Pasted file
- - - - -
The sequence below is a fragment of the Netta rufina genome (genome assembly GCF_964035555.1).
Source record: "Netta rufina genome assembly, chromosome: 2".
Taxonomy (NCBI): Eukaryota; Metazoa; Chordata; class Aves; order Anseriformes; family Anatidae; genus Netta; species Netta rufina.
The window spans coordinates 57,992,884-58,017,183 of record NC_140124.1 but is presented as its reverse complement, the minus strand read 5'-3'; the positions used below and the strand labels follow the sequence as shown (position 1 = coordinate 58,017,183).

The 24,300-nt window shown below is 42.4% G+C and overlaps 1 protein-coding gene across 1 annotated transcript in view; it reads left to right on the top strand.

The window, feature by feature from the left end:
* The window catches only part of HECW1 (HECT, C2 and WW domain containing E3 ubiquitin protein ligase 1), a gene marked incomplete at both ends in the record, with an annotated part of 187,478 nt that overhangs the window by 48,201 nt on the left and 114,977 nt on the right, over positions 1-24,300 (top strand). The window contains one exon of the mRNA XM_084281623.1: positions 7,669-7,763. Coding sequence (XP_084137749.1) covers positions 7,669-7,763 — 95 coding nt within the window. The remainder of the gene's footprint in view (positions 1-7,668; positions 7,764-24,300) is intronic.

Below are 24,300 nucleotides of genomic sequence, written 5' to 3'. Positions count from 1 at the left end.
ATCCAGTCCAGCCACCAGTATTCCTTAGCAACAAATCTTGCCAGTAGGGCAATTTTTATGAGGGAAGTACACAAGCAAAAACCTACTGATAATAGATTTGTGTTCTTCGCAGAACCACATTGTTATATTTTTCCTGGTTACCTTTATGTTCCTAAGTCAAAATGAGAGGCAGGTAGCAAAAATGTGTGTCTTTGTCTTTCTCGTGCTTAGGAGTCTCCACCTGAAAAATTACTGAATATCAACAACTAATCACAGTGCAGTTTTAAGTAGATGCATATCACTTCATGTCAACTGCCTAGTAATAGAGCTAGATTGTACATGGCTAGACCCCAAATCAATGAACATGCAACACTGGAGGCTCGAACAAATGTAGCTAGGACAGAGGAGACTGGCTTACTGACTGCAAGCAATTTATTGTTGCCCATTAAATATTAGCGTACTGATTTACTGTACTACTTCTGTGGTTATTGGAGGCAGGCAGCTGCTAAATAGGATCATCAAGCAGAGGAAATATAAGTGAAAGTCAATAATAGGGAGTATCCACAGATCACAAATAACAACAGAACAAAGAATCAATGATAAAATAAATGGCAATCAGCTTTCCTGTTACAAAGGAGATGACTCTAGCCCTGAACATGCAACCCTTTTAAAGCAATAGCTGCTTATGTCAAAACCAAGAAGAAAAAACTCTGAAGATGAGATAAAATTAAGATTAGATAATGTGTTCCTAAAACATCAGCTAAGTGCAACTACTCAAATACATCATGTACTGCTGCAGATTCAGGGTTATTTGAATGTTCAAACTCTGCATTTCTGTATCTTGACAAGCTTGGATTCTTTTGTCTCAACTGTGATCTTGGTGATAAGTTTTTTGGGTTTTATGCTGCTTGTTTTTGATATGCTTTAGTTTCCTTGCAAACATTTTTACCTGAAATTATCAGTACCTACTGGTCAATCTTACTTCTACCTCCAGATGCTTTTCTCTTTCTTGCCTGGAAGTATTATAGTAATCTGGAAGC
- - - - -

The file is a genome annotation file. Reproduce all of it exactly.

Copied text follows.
The sequence below is a fragment of the Netta rufina genome (genome assembly GCF_964035555.1).
Source record: "Netta rufina genome assembly, chromosome: 2".
Taxonomy (NCBI): Eukaryota; Metazoa; Chordata; class Aves; order Anseriformes; family Anatidae; genus Netta; species Netta rufina.
The window spans coordinates 57,992,884-58,017,183 of record NC_140124.1 but is presented as its reverse complement, the minus strand read 5'-3'; the positions used below and the strand labels follow the sequence as shown (position 1 = coordinate 58,017,183).

The 24,300-nt window shown below is 42.4% G+C and overlaps 1 protein-coding gene across 1 annotated transcript in view; it reads left to right on the top strand.

The window, feature by feature from the left end:
* The window catches only part of HECW1 (HECT, C2 and WW domain containing E3 ubiquitin protein ligase 1), a gene marked incomplete at both ends in the record, with an annotated part of 187,478 nt that overhangs the window by 48,201 nt on the left and 114,977 nt on the right, over positions 1-24,300 (top strand). The window contains one exon of the mRNA XM_084281623.1: positions 7,669-7,763. Coding sequence (XP_084137749.1) covers positions 7,669-7,763 — 95 coding nt within the window. The remainder of the gene's footprint in view (positions 1-7,668; positions 7,764-24,300) is intronic.

Below are 24,300 nucleotides of genomic sequence, written 5' to 3'. Positions count from 1 at the left end.
ATCCAGTCCAGCCACCAGTATTCCTTAGCAACAAATCTTGCCAGTAGGGCAATTTTTATGAGGGAAGTACACAAGCAAAAACCTACTGATAATAGATTTGTGTTCTTCGCAGAACCACATTGTTATATTTTTCCTGGTTACCTTTATGTTCCTAAGTCAAAATGAGAGGCAGGTAGCAAAAATGTGTGTCTTTGTCTTTCTCGTGCTTAGGAGTCTCCACCTGAAAAATTACTGAATATCAACAACTAATCACAGTGCAGTTTTAAGTAGATGCATATCACTTCATGTCAACTGCCTAGTAATAGAGCTAGATTGTACATGGCTAGACCCCAAATCAATGAACATGCAACACTGGAGGCTCGAACAAATGTAGCTAGGACAGAGGAGACTGGCTTACTGACTGCAAGCAATTTATTGTTGCCCATTAAATATTAGCGTACTGATTTACTGTACTACTTCTGTGGTTATTGGAGGCAGGCAGCTGCTAAATAGGATCATCAAGCAGAGGAAATATAAGTGAAAGTCAATAATAGGGAGTATCCACAGATCACAAATAACAACAGAACAAAGAATCAATGATAAAATAAATGGCAATCAGCTTTCCTGTTACAAAGGAGATGACTCTAGCCCTGAACATGCAACCCTTTTAAAGCAATAGCTGCTTATGTCAAAACCAAGAAGAAAAAACTCTGAAGATGAGATAAAATTAAGATTAGATAATGTGTTCCTAAAACATCAGCTAAGTGCAACTACTCAAATACATCATGTACTGCTGCAGATTCAGGGTTATTTGAATGTTCAAACTCTGCATTTCTGTATCTTGACAAGCTTGGATTCTTTTGTCTCAACTGTGATCTTGGTGATAAGTTTTTTGGGTTTTATGCTGCTTGTTTTTGATATGCTTTAGTTTCCTTGCAAACATTTTTACCTGAAATTATCAGTACCTACTGGTCAATCTTACTTCTACCTCCAGATGCTTTTCTCTTTCTTGCCTGGAAGTATTATAGTAATCTGGAAGC